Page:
DEMOGRAPHICS

When it’s time to pour the concrete, a construction worker may suffer through a back strain and use prescribed painkillers to stay on the job. Same for an injured deckhand heading to Georges Bank to haul in nets filled with fish.

A path from injury to medication, and then to addiction and death, may explain why workers in these jobs — men in particular — have had in recent years fatal opioid overdoses far more often in Massachusetts than do workers as a whole.

Farmer Norm Davenport in Shelburne, Massachusetts, can't find enough customers to purchase his hay.
Nancy Eve Cohen / NEPR

In recent years, milk prices have dropped. And dairy farms -- including some in western Massachusetts -- have sold off their cows. Some say their hay customers are disappearing along with the animals.

Massachusetts artists might not be starving, but a new report indicates they are struggling mightily to make a living here. Nearly 50 percent of those surveyed said they had “business loss” from their creative practices. Even more need to work outside their skill and craft to survive.

An all-volunteer, grassroots team of advocates crunched data from 846 working artists, makers and creative entrepreneurs across the state for the new report titled, “2018 By Artists, For Artists.”

Updated at 2:05 p.m. ET

Editor's Note: This story contains a vulgar word.

A federal judge in Manhattan has ruled that the largest of the six lawsuits against the new citizenship question on the 2020 census can move forward in court.

Tatiana Melendez waited in the shade during a New England heat wave, ready to make a move.

“I got all the information for you, all right,” Melendez, 46, said as she handed a baggie of info to a passerby. “This is very good for you. For everybody doing sex.”

Despite Progress, HIV Racial Divide Persists

Jul 23, 2018

By the time Arthur Harris Jr. turned 17, he had already endured a childhood of grinding poverty in Hartford’s North End, the death of his mother, and the rejection of a community that viewed homosexuality as a sin. It should have come as no surprise to anyone, then, that he went searching for love and acceptance wherever he could find it — a search that landed him in the arms of a man nearly twice his age and, later, in the kinds of risky situations he’d been warned about in his high school health class.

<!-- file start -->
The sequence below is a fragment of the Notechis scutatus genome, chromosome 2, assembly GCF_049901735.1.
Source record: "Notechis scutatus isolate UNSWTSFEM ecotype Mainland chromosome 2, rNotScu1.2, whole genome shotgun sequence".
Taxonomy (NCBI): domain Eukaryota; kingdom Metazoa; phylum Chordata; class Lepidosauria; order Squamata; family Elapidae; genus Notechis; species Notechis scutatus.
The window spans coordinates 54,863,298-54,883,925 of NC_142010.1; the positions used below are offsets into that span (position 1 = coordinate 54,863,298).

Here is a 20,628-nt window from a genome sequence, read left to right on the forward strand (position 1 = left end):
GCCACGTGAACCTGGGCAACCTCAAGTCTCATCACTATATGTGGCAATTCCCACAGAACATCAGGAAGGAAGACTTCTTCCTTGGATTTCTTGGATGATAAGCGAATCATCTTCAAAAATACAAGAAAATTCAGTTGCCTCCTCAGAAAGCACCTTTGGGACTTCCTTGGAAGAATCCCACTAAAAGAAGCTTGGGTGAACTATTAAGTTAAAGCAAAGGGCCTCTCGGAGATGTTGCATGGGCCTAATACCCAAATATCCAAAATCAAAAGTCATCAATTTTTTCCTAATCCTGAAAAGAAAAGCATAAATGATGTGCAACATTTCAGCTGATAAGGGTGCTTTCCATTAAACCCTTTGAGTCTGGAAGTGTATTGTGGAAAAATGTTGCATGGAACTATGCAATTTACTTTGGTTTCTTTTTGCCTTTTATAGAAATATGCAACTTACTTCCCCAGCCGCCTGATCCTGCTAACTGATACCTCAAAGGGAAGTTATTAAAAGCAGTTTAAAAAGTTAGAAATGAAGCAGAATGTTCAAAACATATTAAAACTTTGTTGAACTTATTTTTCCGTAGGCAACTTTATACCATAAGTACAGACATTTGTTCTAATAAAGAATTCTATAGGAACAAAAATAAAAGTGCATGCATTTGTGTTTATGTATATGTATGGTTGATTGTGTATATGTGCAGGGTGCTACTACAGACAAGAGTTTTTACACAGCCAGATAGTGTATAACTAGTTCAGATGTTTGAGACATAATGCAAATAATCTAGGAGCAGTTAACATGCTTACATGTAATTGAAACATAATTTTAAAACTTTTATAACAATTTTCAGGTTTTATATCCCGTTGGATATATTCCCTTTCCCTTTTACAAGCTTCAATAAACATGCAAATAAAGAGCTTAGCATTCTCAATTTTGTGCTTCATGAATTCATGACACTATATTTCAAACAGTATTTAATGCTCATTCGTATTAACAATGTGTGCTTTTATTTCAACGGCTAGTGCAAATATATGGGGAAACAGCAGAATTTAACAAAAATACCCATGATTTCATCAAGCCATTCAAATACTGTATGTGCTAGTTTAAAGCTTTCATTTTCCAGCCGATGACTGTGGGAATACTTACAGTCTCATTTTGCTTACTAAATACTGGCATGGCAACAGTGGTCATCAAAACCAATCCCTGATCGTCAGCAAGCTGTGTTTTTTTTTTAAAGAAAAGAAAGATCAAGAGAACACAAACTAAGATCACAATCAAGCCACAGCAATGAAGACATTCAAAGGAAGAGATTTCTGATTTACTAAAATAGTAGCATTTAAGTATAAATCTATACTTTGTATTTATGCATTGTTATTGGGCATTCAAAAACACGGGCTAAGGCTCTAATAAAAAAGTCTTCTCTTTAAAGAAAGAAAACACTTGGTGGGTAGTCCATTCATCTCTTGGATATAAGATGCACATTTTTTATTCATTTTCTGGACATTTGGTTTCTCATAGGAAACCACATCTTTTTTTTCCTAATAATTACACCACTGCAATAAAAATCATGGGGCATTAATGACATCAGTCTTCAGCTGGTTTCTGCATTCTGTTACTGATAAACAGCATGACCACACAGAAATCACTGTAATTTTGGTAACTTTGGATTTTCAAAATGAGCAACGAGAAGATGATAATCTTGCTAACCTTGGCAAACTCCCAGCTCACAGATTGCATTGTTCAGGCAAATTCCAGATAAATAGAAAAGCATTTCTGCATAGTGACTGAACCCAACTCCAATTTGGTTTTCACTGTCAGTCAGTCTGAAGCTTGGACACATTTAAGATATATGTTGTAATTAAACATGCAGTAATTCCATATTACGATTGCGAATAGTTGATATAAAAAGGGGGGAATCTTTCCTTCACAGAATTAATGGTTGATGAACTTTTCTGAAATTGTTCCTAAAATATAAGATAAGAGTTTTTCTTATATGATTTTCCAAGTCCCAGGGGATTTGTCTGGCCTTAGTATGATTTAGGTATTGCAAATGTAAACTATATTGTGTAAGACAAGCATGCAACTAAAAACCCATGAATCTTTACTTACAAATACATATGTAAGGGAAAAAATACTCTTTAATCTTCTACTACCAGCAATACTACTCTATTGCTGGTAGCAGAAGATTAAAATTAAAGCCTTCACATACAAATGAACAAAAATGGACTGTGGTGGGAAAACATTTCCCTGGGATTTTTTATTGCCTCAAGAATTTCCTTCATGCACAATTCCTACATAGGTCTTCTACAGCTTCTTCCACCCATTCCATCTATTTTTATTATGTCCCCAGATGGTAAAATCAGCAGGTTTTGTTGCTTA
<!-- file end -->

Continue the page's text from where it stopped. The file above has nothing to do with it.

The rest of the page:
People looking to get a job at MGM Springfield use the computer to match their skills to potential jobs, during a career fair in October 2014.
Mark M. Murray / The Republican / masslive.com/photos

MGM officials told Massachusetts gambling regulators Thursday that the company is on pace to hire 3,000 employees before it opens its Springfield casino next month. But so far, MGM is coming up short on some hiring goals.

U.S. Senator Patrick Leahy of Vermont introduced legislation last week that would put limits on where Border Patrol officers can operate immigration checkpoints. The “Border Zone Reasonableness Restoration Act of 2018” is co-sponsored by Senator Patty Murray (D-Wash.).

Suicide rates have increased in nearly every state over the past two decades, and half of the states have seen suicide rates go up more than 30 percent.

Suicide is a major public health issue, accounting for nearly 45,000 deaths in 2016 alone. That is why the Centers for Disease Control and Prevention in Atlanta decided to take a comprehensive look at suicides from 1999 to 2016.

Connecticut Juvenile Training School Closes

Apr 13, 2018

Connecticut Governor Dannel Malloy said Friday that he’s not expecting the Connecticut Juvenile Training School in Middletown, the state’s only juvenile prison, to ever be used again as a youth detention facility.

“We can reasonably predict that we will have less need for prisons in the future,” Malloy said, “So whether this prison, as badly built and designed as it was, will ever be used for something? I am not sure whether those cells will be. They were cells that were built, for instance, without toilets. Which, you know, made not sense at all.”

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